The U.S. patent numbering system is more complex than you might think at first glance. Each number provides information on when the patent was issued along with the type of patent issued. If you know the correct patent number, you can find the patent application by searching for it on the U.S. Patent and Trademark Office's website.
In the U.S., patent numbers use a continuous numbering system. This means that for each type of patent, the numbering starts at one and increases by one as each new patent is awarded. In the U.S., patent numbers are seven characters long, so the very first utility patent awarded, for example, would be 0000001. You can tell the year a patent was issued based solely on its number. For example, a patent number between 110,617 and 122,303 was issued in 1871. If you're searching for the patent outside of the USPTO database, you'll also need to add the prefix US to the number to indicate it is a United States patent.
Patent numbers that don't have a letter in them (excluding the US prefix if you're searching outside of the USPTO database) are utility patents. A utility patent is the most common type of patent issued by the USPTO. It refers to an invention that can be categorized as a process, composition of materials, machine or an improvement on any of these categories. A utility patent gives the inventor exclusive rights to make or sell the invention for 20 years.
A patent number that starts with a D is a design patent. These are a little more complicated, but are essentially ornamental designs added to a tangible item. To qualify, the design must be original, new and can't have any useful purpose that might qualify it for a utility patent instead. The design must be fixed to the item and can't be removable. A design patent protects the appearance of an item, while a utility patent protects how the item works or how it's used.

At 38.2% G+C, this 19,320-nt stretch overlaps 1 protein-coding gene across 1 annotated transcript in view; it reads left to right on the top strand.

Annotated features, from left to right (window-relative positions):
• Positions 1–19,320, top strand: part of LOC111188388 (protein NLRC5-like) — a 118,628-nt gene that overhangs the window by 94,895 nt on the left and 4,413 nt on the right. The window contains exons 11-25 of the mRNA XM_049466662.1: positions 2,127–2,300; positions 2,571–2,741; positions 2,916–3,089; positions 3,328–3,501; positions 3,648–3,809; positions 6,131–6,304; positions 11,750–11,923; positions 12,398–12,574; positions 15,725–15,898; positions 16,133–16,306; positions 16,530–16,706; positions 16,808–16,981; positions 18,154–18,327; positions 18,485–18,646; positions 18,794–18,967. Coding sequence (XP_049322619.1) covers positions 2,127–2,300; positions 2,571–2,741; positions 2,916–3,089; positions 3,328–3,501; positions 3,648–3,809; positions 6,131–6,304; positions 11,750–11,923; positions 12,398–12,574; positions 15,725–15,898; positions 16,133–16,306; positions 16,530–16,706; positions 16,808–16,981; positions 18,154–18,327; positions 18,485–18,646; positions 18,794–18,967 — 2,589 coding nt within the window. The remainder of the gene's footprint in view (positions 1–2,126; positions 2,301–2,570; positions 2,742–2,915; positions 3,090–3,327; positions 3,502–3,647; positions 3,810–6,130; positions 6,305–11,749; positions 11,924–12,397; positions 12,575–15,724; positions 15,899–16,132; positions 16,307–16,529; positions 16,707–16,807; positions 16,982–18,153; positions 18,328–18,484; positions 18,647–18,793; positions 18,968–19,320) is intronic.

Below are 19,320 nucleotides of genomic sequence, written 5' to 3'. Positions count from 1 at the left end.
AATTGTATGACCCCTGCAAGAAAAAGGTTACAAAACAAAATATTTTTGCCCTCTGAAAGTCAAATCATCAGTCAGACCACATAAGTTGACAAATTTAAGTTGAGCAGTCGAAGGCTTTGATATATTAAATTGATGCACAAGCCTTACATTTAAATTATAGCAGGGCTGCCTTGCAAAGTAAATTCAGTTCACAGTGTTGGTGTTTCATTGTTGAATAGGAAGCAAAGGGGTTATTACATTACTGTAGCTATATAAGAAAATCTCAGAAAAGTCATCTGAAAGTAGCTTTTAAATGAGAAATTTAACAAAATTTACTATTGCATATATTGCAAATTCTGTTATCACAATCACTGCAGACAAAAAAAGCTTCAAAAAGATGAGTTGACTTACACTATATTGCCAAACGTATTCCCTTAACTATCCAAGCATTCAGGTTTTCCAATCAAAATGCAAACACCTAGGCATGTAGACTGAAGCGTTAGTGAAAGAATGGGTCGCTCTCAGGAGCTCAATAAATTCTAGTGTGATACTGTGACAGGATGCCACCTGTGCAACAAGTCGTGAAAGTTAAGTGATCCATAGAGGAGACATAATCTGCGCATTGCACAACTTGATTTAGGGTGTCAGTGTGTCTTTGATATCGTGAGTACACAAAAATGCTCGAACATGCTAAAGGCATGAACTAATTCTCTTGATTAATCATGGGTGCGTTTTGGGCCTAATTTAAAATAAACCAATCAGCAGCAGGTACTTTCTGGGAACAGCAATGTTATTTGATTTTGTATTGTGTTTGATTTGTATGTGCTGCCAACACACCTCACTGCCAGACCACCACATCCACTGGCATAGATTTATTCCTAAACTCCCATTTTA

A patent number that starts with the letters PP indicates that it's a plant patent. Any plant that qualifies must be asexually reproduced and must be newly invented or newly discovered. The plant can't be in an uncultivated state. The USPTO website has more details regarding what types of plants qualify. A patent award grants the owner an exclusive right to make the plant, use it or sell it for 20 years.
An RE before a patent number indicated it is a reissue patent that corrects an error in a previously awarded patent. A T indicates it's a defensive publication, meaning it was published to prevent others from obtaining a patent but the inventor didn't seek patent rights. An H means statutory invention registration, which is the same as a defensive publication, but for the years 1985-1986 only. An RX before the patent number means the patent was re-examined to validate it based on another party's request. And an AI before the patent number stands for additional improvement, a designation given from 1838 to 1861 for patents in which an inventor was improving on his own invention.